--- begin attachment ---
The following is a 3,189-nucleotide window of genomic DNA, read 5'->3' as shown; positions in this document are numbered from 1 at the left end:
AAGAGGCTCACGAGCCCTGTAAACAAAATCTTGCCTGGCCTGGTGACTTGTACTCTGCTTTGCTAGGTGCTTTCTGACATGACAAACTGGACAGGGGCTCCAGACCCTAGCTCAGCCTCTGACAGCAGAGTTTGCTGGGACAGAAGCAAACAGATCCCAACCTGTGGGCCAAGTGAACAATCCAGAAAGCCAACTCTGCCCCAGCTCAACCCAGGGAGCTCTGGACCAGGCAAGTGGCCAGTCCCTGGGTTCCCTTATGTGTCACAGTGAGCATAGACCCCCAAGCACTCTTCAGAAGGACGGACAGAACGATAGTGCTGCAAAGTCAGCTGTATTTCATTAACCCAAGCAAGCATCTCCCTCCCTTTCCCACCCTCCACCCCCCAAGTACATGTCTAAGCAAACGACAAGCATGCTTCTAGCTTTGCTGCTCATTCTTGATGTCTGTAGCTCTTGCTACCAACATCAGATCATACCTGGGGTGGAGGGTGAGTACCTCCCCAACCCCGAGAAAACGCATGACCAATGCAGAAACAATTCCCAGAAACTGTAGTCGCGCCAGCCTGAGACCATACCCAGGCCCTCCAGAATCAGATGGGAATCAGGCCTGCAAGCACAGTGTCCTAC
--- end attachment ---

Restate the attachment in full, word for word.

The following is a 3,189-nucleotide window of genomic DNA, read 5'->3' as shown; positions in this document are numbered from 1 at the left end:
AAGAGGCTCACGAGCCCTGTAAACAAAATCTTGCCTGGCCTGGTGACTTGTACTCTGCTTTGCTAGGTGCTTTCTGACATGACAAACTGGACAGGGGCTCCAGACCCTAGCTCAGCCTCTGACAGCAGAGTTTGCTGGGACAGAAGCAAACAGATCCCAACCTGTGGGCCAAGTGAACAATCCAGAAAGCCAACTCTGCCCCAGCTCAACCCAGGGAGCTCTGGACCAGGCAAGTGGCCAGTCCCTGGGTTCCCTTATGTGTCACAGTGAGCATAGACCCCCAAGCACTCTTCAGAAGGACGGACAGAACGATAGTGCTGCAAAGTCAGCTGTATTTCATTAACCCAAGCAAGCATCTCCCTCCCTTTCCCACCCTCCACCCCCCAAGTACATGTCTAAGCAAACGACAAGCATGCTTCTAGCTTTGCTGCTCATTCTTGATGTCTGTAGCTCTTGCTACCAACATCAGATCATACCTGGGGTGGAGGGTGAGTACCTCCCCAACCCCGAGAAAACGCATGACCAATGCAGAAACAATTCCCAGAAACTGTAGTCGCGCCAGCCTGAGACCATACCCAGGCCCTCCAGAATCAGATGGGAATCAGGCCTGCAAGCACAGTGTCCTAC